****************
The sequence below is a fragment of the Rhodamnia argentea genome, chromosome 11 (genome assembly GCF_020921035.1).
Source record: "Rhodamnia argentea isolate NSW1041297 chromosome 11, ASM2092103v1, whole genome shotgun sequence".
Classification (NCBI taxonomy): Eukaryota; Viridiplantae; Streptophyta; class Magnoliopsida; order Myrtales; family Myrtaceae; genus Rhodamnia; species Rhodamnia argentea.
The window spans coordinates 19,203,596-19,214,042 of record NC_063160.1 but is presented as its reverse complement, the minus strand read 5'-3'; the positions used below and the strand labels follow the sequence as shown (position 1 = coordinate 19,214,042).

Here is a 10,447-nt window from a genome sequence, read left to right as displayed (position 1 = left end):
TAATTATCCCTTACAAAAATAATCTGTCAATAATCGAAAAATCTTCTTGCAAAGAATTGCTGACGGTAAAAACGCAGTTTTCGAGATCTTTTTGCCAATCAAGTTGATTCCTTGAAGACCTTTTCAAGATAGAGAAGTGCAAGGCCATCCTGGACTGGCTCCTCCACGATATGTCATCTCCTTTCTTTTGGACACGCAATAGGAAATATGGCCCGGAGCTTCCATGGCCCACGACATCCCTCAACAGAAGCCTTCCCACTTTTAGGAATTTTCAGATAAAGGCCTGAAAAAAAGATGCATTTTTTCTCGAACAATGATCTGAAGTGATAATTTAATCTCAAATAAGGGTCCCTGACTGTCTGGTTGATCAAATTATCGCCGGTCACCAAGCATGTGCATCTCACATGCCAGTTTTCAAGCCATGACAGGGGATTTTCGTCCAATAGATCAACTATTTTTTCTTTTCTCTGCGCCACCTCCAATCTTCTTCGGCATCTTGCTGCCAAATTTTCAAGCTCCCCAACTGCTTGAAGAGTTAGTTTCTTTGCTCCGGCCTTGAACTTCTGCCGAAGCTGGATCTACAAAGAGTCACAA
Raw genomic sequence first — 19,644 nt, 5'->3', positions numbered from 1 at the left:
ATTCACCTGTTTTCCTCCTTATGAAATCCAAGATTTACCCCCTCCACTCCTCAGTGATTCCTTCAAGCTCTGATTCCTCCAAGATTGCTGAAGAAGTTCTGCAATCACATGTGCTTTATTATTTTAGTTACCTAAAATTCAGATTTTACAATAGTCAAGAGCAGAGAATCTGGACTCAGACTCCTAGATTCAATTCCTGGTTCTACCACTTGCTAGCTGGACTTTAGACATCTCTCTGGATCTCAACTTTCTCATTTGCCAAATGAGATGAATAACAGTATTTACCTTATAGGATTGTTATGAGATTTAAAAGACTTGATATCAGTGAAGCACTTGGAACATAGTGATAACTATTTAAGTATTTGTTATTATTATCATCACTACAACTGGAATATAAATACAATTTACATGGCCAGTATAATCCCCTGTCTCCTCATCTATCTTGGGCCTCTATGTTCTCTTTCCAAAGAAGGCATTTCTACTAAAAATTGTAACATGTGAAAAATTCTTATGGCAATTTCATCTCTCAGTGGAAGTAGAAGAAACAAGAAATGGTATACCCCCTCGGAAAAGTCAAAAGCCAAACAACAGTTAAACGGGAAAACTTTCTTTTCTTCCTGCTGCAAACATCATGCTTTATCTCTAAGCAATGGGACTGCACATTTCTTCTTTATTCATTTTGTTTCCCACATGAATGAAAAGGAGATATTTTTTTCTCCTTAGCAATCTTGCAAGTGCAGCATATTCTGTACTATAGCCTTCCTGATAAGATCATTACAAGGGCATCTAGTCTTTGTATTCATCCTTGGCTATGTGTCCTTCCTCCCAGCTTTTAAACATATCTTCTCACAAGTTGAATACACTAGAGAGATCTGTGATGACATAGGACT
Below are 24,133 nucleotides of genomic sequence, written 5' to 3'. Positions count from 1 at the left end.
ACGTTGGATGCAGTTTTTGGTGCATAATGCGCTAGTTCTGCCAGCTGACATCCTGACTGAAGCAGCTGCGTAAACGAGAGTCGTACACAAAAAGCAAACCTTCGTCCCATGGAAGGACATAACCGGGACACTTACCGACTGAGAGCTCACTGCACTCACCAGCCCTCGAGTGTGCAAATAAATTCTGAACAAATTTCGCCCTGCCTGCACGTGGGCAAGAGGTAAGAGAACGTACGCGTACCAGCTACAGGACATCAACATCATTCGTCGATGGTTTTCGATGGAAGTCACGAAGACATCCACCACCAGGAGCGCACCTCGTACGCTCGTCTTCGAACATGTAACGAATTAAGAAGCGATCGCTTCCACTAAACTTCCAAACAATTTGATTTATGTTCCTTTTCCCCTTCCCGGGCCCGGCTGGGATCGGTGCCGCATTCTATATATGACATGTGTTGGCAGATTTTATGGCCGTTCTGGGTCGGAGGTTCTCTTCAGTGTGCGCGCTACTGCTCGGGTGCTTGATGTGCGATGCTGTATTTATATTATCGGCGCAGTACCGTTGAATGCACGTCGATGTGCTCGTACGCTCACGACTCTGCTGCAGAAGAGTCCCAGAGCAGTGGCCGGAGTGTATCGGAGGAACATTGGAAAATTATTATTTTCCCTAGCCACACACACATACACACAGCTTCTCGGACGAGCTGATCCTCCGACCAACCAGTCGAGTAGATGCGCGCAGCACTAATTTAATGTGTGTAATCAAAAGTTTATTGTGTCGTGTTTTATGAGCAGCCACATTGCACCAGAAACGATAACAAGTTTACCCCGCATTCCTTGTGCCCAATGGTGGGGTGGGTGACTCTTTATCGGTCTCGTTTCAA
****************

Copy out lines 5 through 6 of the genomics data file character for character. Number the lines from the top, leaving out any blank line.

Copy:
Here is a 10,447-nt window from a genome sequence, read left to right as displayed (position 1 = left end):
TAATTATCCCTTACAAAAATAATCTGTCAATAATCGAAAAATCTTCTTGCAAAGAATTGCTGACGGTAAAAACGCAGTTTTCGAGATCTTTTTGCCAATCAAGTTGATTCCTTGAAGACCTTTTCAAGATAGAGAAGTGCAAGGCCATCCTGGACTGGCTCCTCCACGATATGTCATCTCCTTTCTTTTGGACACGCAATAGGAAATATGGCCCGGAGCTTCCATGGCCCACGACATCCCTCAACAGAAGCCTTCCCACTTTTAGGAATTTTCAGATAAAGGCCTGAAAAAAAGATGCATTTTTTCTCGAACAATGATCTGAAGTGATAATTTAATCTCAAATAAGGGTCCCTGACTGTCTGGTTGATCAAATTATCGCCGGTCACCAAGCATGTGCATCTCACATGCCAGTTTTCAAGCCATGACAGGGGATTTTCGTCCAATAGATCAACTATTTTTTCTTTTCTCTGCGCCACCTCCAATCTTCTTCGGCATCTTGCTGCCAAATTTTCAAGCTCCCCAACTGCTTGAAGAGTTAGTTTCTTTGCTCCGGCCTTGAACTTCTGCCGAAGCTGGATCTACAAAGAGTCACAA